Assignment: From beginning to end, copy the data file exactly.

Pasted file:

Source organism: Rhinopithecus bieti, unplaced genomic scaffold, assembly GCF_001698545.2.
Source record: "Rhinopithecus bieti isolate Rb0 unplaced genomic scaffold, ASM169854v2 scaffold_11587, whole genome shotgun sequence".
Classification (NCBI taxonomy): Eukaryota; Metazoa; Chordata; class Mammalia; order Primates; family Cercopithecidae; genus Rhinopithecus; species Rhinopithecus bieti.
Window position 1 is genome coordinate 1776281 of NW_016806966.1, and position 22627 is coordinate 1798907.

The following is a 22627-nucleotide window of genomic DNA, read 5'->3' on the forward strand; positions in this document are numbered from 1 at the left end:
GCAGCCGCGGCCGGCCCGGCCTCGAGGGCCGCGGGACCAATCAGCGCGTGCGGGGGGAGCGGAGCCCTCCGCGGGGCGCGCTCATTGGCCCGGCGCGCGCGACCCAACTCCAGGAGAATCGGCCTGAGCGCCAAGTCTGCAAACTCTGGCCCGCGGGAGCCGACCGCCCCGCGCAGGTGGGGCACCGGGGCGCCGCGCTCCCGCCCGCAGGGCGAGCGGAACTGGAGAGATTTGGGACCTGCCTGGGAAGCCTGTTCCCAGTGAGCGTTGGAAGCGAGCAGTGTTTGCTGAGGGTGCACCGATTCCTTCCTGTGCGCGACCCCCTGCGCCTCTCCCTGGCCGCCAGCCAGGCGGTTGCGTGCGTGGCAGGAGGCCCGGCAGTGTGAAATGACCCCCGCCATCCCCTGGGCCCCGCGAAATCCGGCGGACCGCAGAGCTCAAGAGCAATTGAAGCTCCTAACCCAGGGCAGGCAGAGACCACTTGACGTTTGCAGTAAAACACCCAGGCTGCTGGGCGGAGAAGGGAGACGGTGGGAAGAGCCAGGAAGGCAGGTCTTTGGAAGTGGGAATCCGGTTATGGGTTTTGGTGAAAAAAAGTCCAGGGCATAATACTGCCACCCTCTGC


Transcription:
Source organism: Rhinopithecus bieti, unplaced genomic scaffold, assembly GCF_001698545.2.
Source record: "Rhinopithecus bieti isolate Rb0 unplaced genomic scaffold, ASM169854v2 scaffold_11587, whole genome shotgun sequence".
Classification (NCBI taxonomy): Eukaryota; Metazoa; Chordata; class Mammalia; order Primates; family Cercopithecidae; genus Rhinopithecus; species Rhinopithecus bieti.
Window position 1 is genome coordinate 1776281 of NW_016806966.1, and position 22627 is coordinate 1798907.

The following is a 22627-nucleotide window of genomic DNA, read 5'->3' on the forward strand; positions in this document are numbered from 1 at the left end:
GCAGCCGCGGCCGGCCCGGCCTCGAGGGCCGCGGGACCAATCAGCGCGTGCGGGGGGAGCGGAGCCCTCCGCGGGGCGCGCTCATTGGCCCGGCGCGCGCGACCCAACTCCAGGAGAATCGGCCTGAGCGCCAAGTCTGCAAACTCTGGCCCGCGGGAGCCGACCGCCCCGCGCAGGTGGGGCACCGGGGCGCCGCGCTCCCGCCCGCAGGGCGAGCGGAACTGGAGAGATTTGGGACCTGCCTGGGAAGCCTGTTCCCAGTGAGCGTTGGAAGCGAGCAGTGTTTGCTGAGGGTGCACCGATTCCTTCCTGTGCGCGACCCCCTGCGCCTCTCCCTGGCCGCCAGCCAGGCGGTTGCGTGCGTGGCAGGAGGCCCGGCAGTGTGAAATGACCCCCGCCATCCCCTGGGCCCCGCGAAATCCGGCGGACCGCAGAGCTCAAGAGCAATTGAAGCTCCTAACCCAGGGCAGGCAGAGACCACTTGACGTTTGCAGTAAAACACCCAGGCTGCTGGGCGGAGAAGGGAGACGGTGGGAAGAGCCAGGAAGGCAGGTCTTTGGAAGTGGGAATCCGGTTATGGGTTTTGGTGAAAAAAAGTCCAGGGCATAATACTGCCACCCTCTGC